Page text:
It has finally occurred to me that I am now a full-fledged senior -- and I'm not talking about high school!

I see people today whom I perceive to be aged, and then shocked to learn they are 10 years younger than me.

I can remember in intricate detail, my activities of the eighth grade, but I don't remember where I left my wallet, cell phone, car keys and teeth last night.

I still wear my hair the way I wore it high school — a conservative rendition of the moppy hair of the Beach Boys (and it's still blonde like theirs, too) while boys today wear their hair peeled on the sides, and combed up in front -- like my Dad wished I had worn my hair 55 years ago.

For my entertainment today, I tend to gravitate to the pop songs, of the 50s and 60s, like "Surf City" by Jan and Dean, and the sitcoms and westerns like Father Knows Best, Annie Oakley, Gunsmoke and Bonanza. Most days at noon, in my office, I eat a Lean Cuisine spaghetti and meatballs for lunch while watching an episode of "My Friend Flicka" on YouTube. I just cannot get ready for this newfangled stuff (oh no! I'm sounding just like my Dad now!)

I long for the days of the white-wall tires and Hollywood fender skirts. In fact, I find myself uttering, with increased frequency, the term, "I long for the days. . ."

I recall pulling over at a country store and calling home on a pay phone. Talking on the phone in the car was some futuristic thing only known to Dick Tracy.

I remember when the IBM Selectric Typewriter was the rage. I often said, "They can never improve on this." But computers and Word Perfect quickly rendered the Selectric obsolete.

My Dad used to tell me, "Son, when you are young, you always look ahead into the future -- but when you pass the age of 50, you will find yourself looking back more."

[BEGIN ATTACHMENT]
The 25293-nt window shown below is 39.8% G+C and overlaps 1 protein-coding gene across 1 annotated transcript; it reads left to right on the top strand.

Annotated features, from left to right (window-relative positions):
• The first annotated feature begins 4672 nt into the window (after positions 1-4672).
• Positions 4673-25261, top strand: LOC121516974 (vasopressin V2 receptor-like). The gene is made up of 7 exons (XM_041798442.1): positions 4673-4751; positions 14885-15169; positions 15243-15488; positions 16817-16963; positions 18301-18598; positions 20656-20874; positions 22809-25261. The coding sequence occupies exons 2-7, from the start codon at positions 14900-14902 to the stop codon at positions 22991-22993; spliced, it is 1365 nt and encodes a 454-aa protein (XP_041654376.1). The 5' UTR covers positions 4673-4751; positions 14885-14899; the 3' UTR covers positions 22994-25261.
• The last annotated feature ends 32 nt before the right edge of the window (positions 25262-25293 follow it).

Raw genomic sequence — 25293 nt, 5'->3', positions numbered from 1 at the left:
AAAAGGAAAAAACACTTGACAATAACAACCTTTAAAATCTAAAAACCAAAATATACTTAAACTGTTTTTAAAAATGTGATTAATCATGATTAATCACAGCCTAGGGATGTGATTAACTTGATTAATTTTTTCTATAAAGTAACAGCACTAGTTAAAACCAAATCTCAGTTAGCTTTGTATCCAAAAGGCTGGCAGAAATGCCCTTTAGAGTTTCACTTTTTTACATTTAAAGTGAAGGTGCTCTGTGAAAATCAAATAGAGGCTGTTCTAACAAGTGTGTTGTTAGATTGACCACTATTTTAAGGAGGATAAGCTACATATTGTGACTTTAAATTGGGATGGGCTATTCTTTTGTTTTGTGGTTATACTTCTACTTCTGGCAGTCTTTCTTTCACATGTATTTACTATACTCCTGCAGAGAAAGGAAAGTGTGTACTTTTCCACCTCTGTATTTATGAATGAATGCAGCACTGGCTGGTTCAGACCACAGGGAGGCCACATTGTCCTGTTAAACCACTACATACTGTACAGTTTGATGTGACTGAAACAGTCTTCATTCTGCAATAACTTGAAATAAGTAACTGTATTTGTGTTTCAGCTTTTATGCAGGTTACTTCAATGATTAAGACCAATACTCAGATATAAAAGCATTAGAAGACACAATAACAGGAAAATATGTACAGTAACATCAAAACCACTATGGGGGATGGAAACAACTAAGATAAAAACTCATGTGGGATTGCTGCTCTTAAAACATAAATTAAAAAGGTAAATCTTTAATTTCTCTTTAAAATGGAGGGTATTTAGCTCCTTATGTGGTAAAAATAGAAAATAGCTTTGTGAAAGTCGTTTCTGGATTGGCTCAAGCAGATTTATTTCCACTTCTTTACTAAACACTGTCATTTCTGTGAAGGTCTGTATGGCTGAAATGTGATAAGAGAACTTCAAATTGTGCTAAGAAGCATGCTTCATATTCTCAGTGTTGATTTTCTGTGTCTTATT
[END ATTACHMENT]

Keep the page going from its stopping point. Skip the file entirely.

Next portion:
Boy was he right.

However, as you read above, I am acquainted with YouTube. I do get on Facebook now and then; we watch Netflix. And also, thanks to my wife, I have been immersed in the Hallmark channel. So I have successfully entered the millennial age — albeit, kicking and screaming.

When I was in college in the mid-sixties, the hit song, "When I'm Sixty-four" by the Beatles was high on the charts. I can remember thinking, "Sixty-four is an eternity away!" I've been looking at sixty-four in my rear view mirror now for the past six years.

But I disagree with the hit of the sixties by the Rolling Stones -- "What a Drag it is Getting Old." I have a lot of privileges and opportunities for fun today, which I couldn't have as an eighth grader. Of course, my definition of "fun" today is a far cry from what fun was back then.

But isn't it just absolutely a hoot to see the dumbfounded looks on your middle-aged children when their own children scream something like, "Who are these Boyz to Men and Madonna?"

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Paul Gauntt currently serves as the pastor of First Baptist Church of Palmer.